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How to Keep a Positive Attitude While Running Your Cleaning Business

When you're a cleaning business owner, it can be hard to maintain a positive attitude on a daily basis. After all, we're responsible for making sure all our customers are happy and satisfied with the work we do every single day -- and that's not an easy thing to do. Plus, if you have employees, you know that this is a challenge all its own. Nothing can ruin a day quicker than an employee who calls 5 minutes before his shift, telling you he's not coming in to work tonight. Or worse yet, doesn't show and doesn't call!

So what's a cleaning business owner to do to maintain a positive attitude? Here are some tips:

  • Surround yourself with positive people. Nothing drags a person down faster than being around someone who's negative and complaining all the time. But if you have people around you who are upbeat, positive, and make you laugh, suddenly your problems don't seem quite so bad.
  • Don't listen to the negative talk of other people. Do you have friends or family members who just don't get what you do or why you work so hard? Do you question yourself after talking to them?  Don't let them get to you...maybe they're just jealous ;-)
  • Make an effort to talk positively instead of negatively. Tell your customers how you can solve the problem. Don't tell them why you can't.
  • Read positive and inspiring books or listen to positive and inspiring CD's. The more you read and listen to positive information, the more your thoughts become positive.
  • Work at maintaining a positive attitude every day. It's not something that happens overnight. You need to work at it.

Former Supervisor Joins New Cleaning Company

Have you ever had a former employee come back to work for you again? It's a pretty good sign you're doing something right!

If you've been reading this blog for a while, then you're probably aware that we've had two cleaning companies - one in Boise and our current company in Minnesota. In Boise we had a supervisor who was with us for about 7 years. After we sold the company, we kept in touch occasionally through email.

One day a couple months ago I received an email from our former supervisor, and he said something like, "I need a change. Do you have any openings?"  Funny thing, is, I  was just thinking that it's time for another supervisor -- someone who can lighten my load so I can work on other things.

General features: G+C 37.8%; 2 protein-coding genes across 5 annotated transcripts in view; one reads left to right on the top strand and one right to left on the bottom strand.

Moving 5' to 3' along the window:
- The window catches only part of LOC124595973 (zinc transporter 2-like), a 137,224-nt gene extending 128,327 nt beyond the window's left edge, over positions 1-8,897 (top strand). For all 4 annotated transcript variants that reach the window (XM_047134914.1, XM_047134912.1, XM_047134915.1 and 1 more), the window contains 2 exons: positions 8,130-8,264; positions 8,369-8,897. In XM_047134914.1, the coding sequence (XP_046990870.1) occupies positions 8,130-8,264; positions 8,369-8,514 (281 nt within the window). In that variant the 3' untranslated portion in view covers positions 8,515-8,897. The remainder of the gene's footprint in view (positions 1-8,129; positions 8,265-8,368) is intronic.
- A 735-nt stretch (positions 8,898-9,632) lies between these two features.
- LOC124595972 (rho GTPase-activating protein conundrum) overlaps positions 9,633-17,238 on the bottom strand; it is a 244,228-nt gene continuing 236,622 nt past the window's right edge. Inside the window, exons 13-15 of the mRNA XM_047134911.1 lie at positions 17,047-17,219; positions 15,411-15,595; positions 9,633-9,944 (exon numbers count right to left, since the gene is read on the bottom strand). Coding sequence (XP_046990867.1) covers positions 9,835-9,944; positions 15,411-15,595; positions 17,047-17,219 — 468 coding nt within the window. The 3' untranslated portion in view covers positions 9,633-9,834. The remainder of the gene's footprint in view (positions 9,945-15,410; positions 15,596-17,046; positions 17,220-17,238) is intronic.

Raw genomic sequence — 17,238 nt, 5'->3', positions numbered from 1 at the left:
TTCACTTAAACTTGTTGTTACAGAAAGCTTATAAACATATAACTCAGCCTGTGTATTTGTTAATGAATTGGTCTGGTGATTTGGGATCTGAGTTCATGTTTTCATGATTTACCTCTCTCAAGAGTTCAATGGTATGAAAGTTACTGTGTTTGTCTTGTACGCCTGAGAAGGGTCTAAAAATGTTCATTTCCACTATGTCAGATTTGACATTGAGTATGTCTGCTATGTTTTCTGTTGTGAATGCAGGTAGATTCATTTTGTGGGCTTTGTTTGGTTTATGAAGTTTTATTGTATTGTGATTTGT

When I asked why he was interested in working with us again, he said he wanted to work with a company who was successful, had a vision of where they wanted to go, and knew the cleaning business inside and out. He said he was tired of working with companies who have no direction and are floundering.

Within about 3 weeks, our former employee had sold his house, moved from Boise to Brainerd, and is now working with us again. It's a great feeling knowing that someone enjoyed working with us so much that he'd follow us across the country to work with us again!

Create Income by Selling Supplies to Customers

Would you like to create an additional income source for your cleaning business? Start selling restroom supplies and trash can liners to your customers!

Where do your customers buy their supplies? I'm talking about toilet paper, hand towels, soap, air fresheners, toilet seat covers, sanitary supplies, and trash can liners. If you've never offered to sell these items to your customers then you're not only missing out on an opportunity to create additional income for your business, but you're also missing out on a sales opportunity.  Someone has to manage the supplies, keep an eye on them, place the order, check it in, and pay the bill. This takes additional payroll for your customer.

What if you were to include prices for all these supplies in every one of your bids? Then you can let your customer know that you'll manage it all, saving them the time and hassle. All you have to do is make sure you order supplies when needed and keep them stocked, which is something you're already doing. Then when you send out your invoice, simply include the items you purchased for them during the month.

Build a relationship with your local janitorial supplies distributor. They may offer you discounted prices if they know you'll be selling to your customers. Then you should be able to mark up your prices 10 - 15%. You'll want to check the laws in your state -- you may have to charge sales tax to your customers on these items.

The other great thing about this is that it only takes a phone call. Your janitorial supplies distributor should offer free deliver to your customers.

Comments or questions? Post below.

We Passed the Test!

A couple days ago I told you about a "test" we were taking in order to land a new account. We had a potential client ask us to bid on their carpet cleaning. Then a few days later they called to ask us to actually come in and clean an area that had just been cleaned by their current carpet cleaning contractor.